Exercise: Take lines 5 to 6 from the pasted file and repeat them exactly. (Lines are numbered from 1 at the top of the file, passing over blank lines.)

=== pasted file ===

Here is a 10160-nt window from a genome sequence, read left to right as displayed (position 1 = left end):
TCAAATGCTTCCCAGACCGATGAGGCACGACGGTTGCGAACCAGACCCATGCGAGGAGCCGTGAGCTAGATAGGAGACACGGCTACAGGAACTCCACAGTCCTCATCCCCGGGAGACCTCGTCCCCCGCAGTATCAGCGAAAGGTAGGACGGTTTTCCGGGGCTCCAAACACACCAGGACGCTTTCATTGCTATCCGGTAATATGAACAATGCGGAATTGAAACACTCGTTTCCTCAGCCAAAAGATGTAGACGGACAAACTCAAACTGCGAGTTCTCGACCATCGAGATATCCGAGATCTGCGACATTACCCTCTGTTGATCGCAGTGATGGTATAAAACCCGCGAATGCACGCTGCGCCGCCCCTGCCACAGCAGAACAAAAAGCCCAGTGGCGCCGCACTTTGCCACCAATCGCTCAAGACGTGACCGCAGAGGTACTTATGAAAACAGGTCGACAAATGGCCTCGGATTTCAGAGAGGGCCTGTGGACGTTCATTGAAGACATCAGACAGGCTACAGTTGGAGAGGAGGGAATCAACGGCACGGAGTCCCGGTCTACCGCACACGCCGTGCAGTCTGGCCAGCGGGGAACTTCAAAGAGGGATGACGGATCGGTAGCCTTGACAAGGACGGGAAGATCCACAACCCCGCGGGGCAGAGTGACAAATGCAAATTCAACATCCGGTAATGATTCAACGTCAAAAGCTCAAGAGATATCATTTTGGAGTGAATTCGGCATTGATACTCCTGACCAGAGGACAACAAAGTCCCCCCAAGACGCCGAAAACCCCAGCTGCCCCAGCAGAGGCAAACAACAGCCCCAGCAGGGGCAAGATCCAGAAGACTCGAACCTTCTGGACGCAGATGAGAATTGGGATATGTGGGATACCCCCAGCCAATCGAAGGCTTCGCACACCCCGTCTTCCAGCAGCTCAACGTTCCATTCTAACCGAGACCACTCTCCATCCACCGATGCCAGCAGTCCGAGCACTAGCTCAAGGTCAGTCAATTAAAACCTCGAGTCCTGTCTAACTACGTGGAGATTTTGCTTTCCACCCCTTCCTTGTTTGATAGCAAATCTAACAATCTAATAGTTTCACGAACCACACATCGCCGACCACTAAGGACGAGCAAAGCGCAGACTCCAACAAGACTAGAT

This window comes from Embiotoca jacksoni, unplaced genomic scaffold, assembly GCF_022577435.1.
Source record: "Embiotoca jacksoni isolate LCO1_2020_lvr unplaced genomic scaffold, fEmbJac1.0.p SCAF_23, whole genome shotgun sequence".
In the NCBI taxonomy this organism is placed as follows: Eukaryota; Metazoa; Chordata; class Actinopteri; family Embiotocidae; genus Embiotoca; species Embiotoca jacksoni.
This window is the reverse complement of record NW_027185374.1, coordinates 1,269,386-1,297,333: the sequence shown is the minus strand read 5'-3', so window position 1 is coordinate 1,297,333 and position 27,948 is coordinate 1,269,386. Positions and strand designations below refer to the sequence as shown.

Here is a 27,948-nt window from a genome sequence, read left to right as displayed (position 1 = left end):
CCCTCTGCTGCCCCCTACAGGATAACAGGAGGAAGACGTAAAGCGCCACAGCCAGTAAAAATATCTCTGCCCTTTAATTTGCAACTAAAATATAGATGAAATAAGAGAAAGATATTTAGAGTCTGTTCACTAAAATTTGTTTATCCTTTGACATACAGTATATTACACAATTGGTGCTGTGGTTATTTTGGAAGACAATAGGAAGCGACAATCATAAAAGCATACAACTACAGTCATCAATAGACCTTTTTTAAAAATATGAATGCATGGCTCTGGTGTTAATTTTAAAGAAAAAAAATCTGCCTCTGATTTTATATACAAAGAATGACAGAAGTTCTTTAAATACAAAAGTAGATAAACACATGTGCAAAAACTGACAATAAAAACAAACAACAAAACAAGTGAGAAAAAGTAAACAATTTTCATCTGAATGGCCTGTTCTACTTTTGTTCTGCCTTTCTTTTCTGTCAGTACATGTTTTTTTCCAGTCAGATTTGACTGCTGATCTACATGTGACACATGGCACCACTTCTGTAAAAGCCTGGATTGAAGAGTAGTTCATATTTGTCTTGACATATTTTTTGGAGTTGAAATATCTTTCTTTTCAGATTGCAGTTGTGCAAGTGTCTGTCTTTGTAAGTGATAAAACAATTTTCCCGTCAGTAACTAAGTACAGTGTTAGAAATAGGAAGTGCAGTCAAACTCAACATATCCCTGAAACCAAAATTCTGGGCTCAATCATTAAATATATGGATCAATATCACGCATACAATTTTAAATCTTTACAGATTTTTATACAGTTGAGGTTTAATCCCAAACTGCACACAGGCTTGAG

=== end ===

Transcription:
In the NCBI taxonomy this organism is placed as follows: Eukaryota; Metazoa; Chordata; class Actinopteri; family Embiotocidae; genus Embiotoca; species Embiotoca jacksoni.
This window is the reverse complement of record NW_027185374.1, coordinates 1,269,386-1,297,333: the sequence shown is the minus strand read 5'-3', so window position 1 is coordinate 1,297,333 and position 27,948 is coordinate 1,269,386. Positions and strand designations below refer to the sequence as shown.